16. Ashby Marshall, Spirit Works Distillery
California’s Sonoma County may be synonymous with wine, but this female-powered distillery is making a strong case for the region’s whiskey—and it is truly regional. Last December, co-founder Marshall released her Straight Wheat Whiskey, made with organic red winter wheat from the Sacramento Valley. Distilling from local grain is both time consuming and labor intensive (most start-up whiskey brands purchase their base spirits in bulk from industrial producers), but this “grain-to-glass” method suits Marshall’s focus on non-GMO, organic, sustainable, and local ingredients and suppliers. “The hands-on approach doesn’t necessarily make more economic sense, but it’s important to us,” she says. “We’re here for every step—testing the pH levels during fermentation, testing the brix [sugar content] of the mash, making the cuts during distillation—and we wouldn’t have it any other way.” This setup also allows for experimentation, including using ancient grains such as emmer and amaranth to make spirits and finishing rye whiskey in sloe gin barrels.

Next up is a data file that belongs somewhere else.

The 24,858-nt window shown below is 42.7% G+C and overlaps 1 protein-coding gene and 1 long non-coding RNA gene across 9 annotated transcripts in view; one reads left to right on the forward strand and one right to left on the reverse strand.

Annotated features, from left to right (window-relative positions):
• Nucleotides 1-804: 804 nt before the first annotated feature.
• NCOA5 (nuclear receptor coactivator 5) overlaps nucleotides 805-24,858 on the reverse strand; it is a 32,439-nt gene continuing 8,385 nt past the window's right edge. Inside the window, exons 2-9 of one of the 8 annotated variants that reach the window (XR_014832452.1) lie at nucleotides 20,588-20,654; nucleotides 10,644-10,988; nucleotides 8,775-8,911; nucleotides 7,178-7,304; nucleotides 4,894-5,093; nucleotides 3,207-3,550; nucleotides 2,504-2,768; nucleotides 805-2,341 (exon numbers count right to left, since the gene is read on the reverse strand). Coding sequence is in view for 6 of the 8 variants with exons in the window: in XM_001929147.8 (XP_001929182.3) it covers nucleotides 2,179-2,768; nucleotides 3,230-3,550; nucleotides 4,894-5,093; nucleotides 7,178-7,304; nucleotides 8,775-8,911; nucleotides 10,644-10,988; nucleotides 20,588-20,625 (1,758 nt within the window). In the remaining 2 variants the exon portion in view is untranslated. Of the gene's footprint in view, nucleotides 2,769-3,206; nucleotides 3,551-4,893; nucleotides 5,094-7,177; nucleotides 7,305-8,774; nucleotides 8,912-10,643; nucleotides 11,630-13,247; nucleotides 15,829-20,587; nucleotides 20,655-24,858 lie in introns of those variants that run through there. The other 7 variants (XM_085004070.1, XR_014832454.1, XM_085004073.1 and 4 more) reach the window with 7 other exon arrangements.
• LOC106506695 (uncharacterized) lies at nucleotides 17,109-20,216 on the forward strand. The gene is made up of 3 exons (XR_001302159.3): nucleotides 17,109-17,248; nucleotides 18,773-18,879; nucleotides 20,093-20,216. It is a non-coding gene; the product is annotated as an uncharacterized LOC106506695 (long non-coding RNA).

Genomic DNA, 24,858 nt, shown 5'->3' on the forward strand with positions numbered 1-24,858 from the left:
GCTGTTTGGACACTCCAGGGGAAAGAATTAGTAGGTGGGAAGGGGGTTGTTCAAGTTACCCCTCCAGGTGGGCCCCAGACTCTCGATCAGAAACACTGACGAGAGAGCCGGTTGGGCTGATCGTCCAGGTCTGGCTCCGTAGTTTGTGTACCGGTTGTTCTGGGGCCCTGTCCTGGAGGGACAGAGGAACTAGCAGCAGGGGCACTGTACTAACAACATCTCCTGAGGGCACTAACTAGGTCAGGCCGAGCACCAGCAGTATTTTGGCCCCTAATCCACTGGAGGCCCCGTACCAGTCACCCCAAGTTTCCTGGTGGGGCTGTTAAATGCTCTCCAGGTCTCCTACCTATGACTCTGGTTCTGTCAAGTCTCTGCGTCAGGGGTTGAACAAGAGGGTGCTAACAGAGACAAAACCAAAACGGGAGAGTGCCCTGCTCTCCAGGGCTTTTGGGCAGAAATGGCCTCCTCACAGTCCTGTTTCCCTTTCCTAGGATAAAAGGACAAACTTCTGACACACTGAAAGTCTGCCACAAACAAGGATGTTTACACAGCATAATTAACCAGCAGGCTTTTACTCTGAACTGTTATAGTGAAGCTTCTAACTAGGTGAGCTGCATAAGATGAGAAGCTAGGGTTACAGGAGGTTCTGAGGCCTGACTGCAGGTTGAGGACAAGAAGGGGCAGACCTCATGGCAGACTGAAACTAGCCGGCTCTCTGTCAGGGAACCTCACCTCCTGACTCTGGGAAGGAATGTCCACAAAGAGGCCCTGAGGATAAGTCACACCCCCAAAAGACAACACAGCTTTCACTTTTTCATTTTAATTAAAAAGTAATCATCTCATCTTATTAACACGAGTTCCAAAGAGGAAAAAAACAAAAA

17. Mercedes & Maria José López de Heredia, R. Lopez de Heredia